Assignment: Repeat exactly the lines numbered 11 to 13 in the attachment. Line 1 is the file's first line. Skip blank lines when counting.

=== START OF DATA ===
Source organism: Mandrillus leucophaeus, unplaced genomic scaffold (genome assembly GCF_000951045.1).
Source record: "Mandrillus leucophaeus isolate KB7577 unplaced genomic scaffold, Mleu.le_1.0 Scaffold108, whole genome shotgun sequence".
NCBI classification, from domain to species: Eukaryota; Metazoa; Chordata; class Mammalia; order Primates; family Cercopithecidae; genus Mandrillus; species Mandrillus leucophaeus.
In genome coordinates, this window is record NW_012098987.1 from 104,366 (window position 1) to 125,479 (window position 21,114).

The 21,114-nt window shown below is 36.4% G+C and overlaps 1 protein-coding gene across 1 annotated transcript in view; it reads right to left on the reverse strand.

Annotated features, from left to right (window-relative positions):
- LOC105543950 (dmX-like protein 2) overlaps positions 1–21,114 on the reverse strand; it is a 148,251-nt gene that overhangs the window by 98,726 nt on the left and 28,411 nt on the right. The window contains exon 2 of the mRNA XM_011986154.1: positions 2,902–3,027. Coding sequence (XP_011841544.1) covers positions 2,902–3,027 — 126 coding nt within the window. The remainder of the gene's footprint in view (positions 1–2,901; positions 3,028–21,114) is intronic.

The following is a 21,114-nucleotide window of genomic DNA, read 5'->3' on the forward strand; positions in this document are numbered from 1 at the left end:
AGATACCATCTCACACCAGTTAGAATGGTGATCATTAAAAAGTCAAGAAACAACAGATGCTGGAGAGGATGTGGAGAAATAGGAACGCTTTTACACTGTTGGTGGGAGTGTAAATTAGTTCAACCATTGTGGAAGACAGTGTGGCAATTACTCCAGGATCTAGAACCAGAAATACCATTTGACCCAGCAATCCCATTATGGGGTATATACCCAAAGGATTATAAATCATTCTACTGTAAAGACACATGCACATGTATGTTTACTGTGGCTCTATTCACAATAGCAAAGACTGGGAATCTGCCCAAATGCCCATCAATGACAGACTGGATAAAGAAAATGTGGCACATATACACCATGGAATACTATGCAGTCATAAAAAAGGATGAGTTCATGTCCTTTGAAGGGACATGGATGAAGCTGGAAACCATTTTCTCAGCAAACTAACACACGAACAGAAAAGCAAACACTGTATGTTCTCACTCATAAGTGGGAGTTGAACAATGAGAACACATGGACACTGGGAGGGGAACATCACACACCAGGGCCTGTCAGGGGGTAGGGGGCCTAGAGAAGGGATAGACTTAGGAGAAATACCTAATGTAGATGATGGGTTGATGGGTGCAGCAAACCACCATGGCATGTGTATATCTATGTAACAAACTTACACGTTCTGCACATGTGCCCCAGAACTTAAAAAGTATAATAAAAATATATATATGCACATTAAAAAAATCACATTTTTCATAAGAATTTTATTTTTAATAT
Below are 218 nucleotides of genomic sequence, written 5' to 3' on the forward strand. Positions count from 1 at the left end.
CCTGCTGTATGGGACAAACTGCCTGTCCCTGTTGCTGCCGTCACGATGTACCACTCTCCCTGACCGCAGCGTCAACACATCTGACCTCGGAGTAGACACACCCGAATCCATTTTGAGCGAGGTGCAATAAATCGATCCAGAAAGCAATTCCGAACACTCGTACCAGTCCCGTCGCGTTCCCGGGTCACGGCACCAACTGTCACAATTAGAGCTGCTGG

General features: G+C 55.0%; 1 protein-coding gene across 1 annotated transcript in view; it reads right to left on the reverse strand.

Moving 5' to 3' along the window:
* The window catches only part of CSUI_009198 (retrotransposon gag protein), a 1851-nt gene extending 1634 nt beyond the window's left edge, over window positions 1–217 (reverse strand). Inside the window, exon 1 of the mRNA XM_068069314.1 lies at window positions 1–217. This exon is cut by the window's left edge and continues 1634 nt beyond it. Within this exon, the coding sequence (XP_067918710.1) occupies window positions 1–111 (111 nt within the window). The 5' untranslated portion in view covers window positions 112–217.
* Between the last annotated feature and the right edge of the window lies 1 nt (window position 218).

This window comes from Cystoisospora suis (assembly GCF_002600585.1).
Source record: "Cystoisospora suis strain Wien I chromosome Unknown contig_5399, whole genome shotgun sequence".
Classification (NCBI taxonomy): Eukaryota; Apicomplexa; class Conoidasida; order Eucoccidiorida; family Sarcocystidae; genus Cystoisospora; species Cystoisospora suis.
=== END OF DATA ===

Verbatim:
CCTGCTGTATGGGACAAACTGCCTGTCCCTGTTGCTGCCGTCACGATGTACCACTCTCCCTGACCGCAGCGTCAACACATCTGACCTCGGAGTAGACACACCCGAATCCATTTTGAGCGAGGTGCAATAAATCGATCCAGAAAGCAATTCCGAACACTCGTACCAGTCCCGTCGCGTTCCCGGGTCACGGCACCAACTGTCACAATTAGAGCTGCTGG

General features: G+C 55.0%; 1 protein-coding gene across 1 annotated transcript in view; it reads right to left on the reverse strand.

Moving 5' to 3' along the window: